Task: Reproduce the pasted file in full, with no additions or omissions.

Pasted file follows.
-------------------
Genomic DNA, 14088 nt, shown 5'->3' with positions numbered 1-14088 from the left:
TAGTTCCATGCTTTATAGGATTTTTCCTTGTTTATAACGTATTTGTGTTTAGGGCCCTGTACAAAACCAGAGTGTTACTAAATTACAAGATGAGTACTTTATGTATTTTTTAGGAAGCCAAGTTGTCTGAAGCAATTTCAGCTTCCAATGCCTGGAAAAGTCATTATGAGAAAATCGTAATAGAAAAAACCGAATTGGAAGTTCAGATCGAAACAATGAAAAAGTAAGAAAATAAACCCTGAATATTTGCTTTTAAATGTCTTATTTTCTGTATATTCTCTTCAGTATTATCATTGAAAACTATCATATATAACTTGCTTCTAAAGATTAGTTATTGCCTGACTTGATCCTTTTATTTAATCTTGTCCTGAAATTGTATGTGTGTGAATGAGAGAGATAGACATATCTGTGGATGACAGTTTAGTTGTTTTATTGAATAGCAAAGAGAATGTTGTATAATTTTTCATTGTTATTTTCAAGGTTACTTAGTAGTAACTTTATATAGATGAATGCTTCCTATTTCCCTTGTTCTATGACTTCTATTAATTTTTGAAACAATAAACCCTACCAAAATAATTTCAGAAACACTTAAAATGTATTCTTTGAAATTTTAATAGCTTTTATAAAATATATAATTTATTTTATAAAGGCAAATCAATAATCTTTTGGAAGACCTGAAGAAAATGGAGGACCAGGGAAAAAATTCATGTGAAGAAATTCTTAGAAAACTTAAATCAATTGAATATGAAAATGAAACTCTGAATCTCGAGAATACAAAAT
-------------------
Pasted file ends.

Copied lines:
Genomic DNA, 14088 nt, shown 5'->3' with positions numbered 1-14088 from the left:
TAGTTCCATGCTTTATAGGATTTTTCCTTGTTTATAACGTATTTGTGTTTAGGGCCCTGTACAAAACCAGAGTGTTACTAAATTACAAGATGAGTACTTTATGTATTTTTTAGGAAGCCAAGTTGTCTGAAGCAATTTCAGCTTCCAATGCCTGGAAAAGTCATTATGAGAAAATCGTAATAGAAAAAACCGAATTGGAAGTTCAGATCGAAACAATGAAAAAGTAAGAAAATAAACCCTGAATATTTGCTTTTAAATGTCTTATTTTCTGTATATTCTCTTCAGTATTATCATTGAAAACTATCATATATAACTTGCTTCTAAAGATTAGTTATTGCCTGACTTGATCCTTTTATTTAATCTTGTCCTGAAATTGTATGTGTGTGAATGAGAGAGATAGACATATCTGTGGATGACAGTTTAGTTGTTTTATTGAATAGCAAAGAGAATGTTGTATAATTTTTCATTGTTATTTTCAAGGTTACTTAGTAGTAACTTTATATAGATGAATGCTTCCTATTTCCCTTGTTCTATGACTTCTATTAATTTTTGAAACAATAAACCCTACCAAAATAATTTCAGAAACACTTAAAATGTATTCTTTGAAATTTTAATAGCTTTTATAAAATATATAATTTATTTTATAAAGGCAAATCAATAATCTTTTGGAAGACCTGAAGAAAATGGAGGACCAGGGAAAAAATTCATGTGAAGAAATTCTTAGAAAACTTAAATCAATTGAATATGAAAATGAAACTCTGAATCTCGAGAATACAAAAT